Newberry to fund report for multi-city wastewater plant

Modern wastewater treatment plant
Modern wastewater treatment plant
M-Production via Shutterstock

The City of Newberry will fund a $50,000 report on behalf of multiple cities in an effort to move forward the exploration of a regional wastewater facility in western Alachua County.

In a presentation delivered at the Joint Water and Climate Policy Board meeting on Monday, Newberry City Manager Mike New shared the details of how growing populations are driving the demand for planning a future wastewater treatment facility.

By 2025, New projected a 5 percent population growth would equate to 8,772 residents in the City of Newberry and, by 2030, population could reach 11,195. Even if the population growth rate is at 3 percent, that would mean 9,237 residents in the City of Newberry by 2030.

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The idea for a regional wastewater treatment facility has developed over the past five years, New said. Once Mayor Jordan Marlowe got involved and solicited buy-in from adjacent municipalities, New said the idea gained traction.

The project is in response to the growth in population which affects the capacity of the current treatment facilities, New said.

If the five small cities in western Alachua County join forces, they can easier fund the cost of the project using a larger tax base, explained New as he cited that along with economic benefits, a joint effort could also facilitate regulatory compliance with fewer systems to evaluate and financial saving from the reduced cost of meeting those regulations.

The outcome would be savings for residents and customers, New said.

“We have a lot of communities in western Alachua County that maintain wastewater plants but they are all at a basic level of treatment, and a driving factor for us is if we can pool our flows and our customer base,” New said. “Then we might pull off a single treatment facility that offers a significantly higher level of treatment. We could probably never do that if we remain independent.”

New said that the steps to creating a regional partnership start with identifying stakeholders and their common needs, and then evaluating the options before negotiating any agreements and then implementing a plan.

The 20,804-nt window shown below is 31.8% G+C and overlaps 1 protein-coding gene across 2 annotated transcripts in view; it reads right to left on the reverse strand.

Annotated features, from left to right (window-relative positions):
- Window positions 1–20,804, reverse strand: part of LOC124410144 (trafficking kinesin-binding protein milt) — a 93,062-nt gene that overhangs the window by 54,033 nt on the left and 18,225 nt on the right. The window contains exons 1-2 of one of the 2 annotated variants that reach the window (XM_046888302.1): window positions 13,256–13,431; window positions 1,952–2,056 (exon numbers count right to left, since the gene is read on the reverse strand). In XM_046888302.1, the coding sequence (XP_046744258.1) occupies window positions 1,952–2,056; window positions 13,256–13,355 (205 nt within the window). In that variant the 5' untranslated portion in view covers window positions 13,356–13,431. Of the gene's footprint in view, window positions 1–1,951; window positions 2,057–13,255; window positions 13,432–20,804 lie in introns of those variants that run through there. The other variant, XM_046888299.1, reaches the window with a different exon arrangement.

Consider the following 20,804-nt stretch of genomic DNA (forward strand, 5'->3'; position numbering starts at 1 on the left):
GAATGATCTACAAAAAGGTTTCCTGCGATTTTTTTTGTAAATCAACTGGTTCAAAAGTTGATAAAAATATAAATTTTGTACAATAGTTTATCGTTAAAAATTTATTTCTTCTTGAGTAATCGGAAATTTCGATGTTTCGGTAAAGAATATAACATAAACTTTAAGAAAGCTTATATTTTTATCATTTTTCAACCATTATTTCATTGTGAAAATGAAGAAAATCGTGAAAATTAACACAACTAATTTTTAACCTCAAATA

A big important step is evaluating the options, New said. Of the 10 cities that Newberry reached out to—Fort White, High Springs, Bell, Newberry, Trenton, Fanning Springs, Archer, Chiefland, Bronson and Williston—four have expressed interest in exploring the regional wastewater treatment facility. Those municipalities are High Springs, Trenton, Archer and Newberry.

“They’re commissions have authorized staff to explore what regional treatment means for their community and how it might benefit them,” New said. “But none have committed to: ‘We are going to do this.'”

A facilities planning document would outline how to expand the facility, New said, adding that Newberry’s consultant will do a report on the expansion for Newberry and another report with the inclusion of the interested municipalities for an additional $50,000 fee.

Since the cost for the consultant fee seemed to be an impetus for potential partnering cities to commit to the regional facility, the Newberry Commission decided to fund the report.

Current partners in exploring the regional wastewater treatment facility other than the four cities include the U.S. Department of Agriculture (USDA), Suwannee River Water Management District (SRWMD), the Southeast Rural Community Assistance Program (SERCAP), and State Sen. Keith Perry and Rep. Chuck Clemons.

“We have not solicited support from Alachua County,” New said. “But it seems like the type of project that Alachua County’s EPD would support.”

Alachua County Commissioner Anna Prizzia said the conversation was important and the regional system seems to benefit the overall water quality and protection water resources in Alachua County, especially in the effort to switch septic systems and wells to sewer systems.

Gainesville Commissioner David Arreola agreed and said it was important for unity in converting wells to septic systems, which is required for new developments in Alachua County.

New presented regional opportunities and benefits for the project, such as sharing equipment and operators, joint purchase of chemicals and equipment, contractual assistance and a shared governance over a regional wastewater treatment facility.

In his 35 years of utilities management experience, New said he learned that the success of a regional facility will be determined by strong leadership.

“Can we find enough key leaders to move this project forward?” he asked. “It all hinges with good leadership.”

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